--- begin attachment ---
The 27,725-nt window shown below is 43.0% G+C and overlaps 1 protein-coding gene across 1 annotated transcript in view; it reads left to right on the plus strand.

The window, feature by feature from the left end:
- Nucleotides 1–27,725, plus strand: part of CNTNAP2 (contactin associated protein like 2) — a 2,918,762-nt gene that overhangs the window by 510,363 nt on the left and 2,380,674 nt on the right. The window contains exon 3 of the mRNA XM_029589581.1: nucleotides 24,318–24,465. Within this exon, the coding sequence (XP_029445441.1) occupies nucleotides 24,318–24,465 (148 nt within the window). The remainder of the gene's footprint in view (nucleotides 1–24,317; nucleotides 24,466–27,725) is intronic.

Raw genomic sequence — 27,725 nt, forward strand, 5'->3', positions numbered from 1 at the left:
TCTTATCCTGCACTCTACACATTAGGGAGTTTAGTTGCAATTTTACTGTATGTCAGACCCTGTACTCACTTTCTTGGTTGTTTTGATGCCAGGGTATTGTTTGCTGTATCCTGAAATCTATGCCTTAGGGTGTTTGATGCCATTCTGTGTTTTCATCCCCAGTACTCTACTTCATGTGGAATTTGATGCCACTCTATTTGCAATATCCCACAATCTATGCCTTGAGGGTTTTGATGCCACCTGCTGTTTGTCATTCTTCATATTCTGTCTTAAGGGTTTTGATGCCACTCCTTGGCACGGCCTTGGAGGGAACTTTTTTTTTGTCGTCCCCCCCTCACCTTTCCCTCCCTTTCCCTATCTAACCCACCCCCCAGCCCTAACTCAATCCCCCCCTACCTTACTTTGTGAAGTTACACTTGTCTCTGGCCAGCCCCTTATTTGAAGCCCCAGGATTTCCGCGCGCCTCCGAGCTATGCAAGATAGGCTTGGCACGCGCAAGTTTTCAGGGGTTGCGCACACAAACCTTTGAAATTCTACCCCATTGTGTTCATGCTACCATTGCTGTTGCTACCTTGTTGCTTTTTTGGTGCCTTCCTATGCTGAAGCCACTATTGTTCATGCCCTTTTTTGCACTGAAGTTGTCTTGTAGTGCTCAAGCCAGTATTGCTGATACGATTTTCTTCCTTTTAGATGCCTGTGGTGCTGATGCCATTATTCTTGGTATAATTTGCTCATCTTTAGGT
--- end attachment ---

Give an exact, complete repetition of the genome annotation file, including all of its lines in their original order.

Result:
The 27,725-nt window shown below is 43.0% G+C and overlaps 1 protein-coding gene across 1 annotated transcript in view; it reads left to right on the plus strand.

The window, feature by feature from the left end:
- Nucleotides 1–27,725, plus strand: part of CNTNAP2 (contactin associated protein like 2) — a 2,918,762-nt gene that overhangs the window by 510,363 nt on the left and 2,380,674 nt on the right. The window contains exon 3 of the mRNA XM_029589581.1: nucleotides 24,318–24,465. Within this exon, the coding sequence (XP_029445441.1) occupies nucleotides 24,318–24,465 (148 nt within the window). The remainder of the gene's footprint in view (nucleotides 1–24,317; nucleotides 24,466–27,725) is intronic.

Raw genomic sequence — 27,725 nt, forward strand, 5'->3', positions numbered from 1 at the left:
TCTTATCCTGCACTCTACACATTAGGGAGTTTAGTTGCAATTTTACTGTATGTCAGACCCTGTACTCACTTTCTTGGTTGTTTTGATGCCAGGGTATTGTTTGCTGTATCCTGAAATCTATGCCTTAGGGTGTTTGATGCCATTCTGTGTTTTCATCCCCAGTACTCTACTTCATGTGGAATTTGATGCCACTCTATTTGCAATATCCCACAATCTATGCCTTGAGGGTTTTGATGCCACCTGCTGTTTGTCATTCTTCATATTCTGTCTTAAGGGTTTTGATGCCACTCCTTGGCACGGCCTTGGAGGGAACTTTTTTTTTGTCGTCCCCCCCTCACCTTTCCCTCCCTTTCCCTATCTAACCCACCCCCCAGCCCTAACTCAATCCCCCCCTACCTTACTTTGTGAAGTTACACTTGTCTCTGGCCAGCCCCTTATTTGAAGCCCCAGGATTTCCGCGCGCCTCCGAGCTATGCAAGATAGGCTTGGCACGCGCAAGTTTTCAGGGGTTGCGCACACAAACCTTTGAAATTCTACCCCATTGTGTTCATGCTACCATTGCTGTTGCTACCTTGTTGCTTTTTTGGTGCCTTCCTATGCTGAAGCCACTATTGTTCATGCCCTTTTTTGCACTGAAGTTGTCTTGTAGTGCTCAAGCCAGTATTGCTGATACGATTTTCTTCCTTTTAGATGCCTGTGGTGCTGATGCCATTATTCTTGGTATAATTTGCTCATCTTTAGGT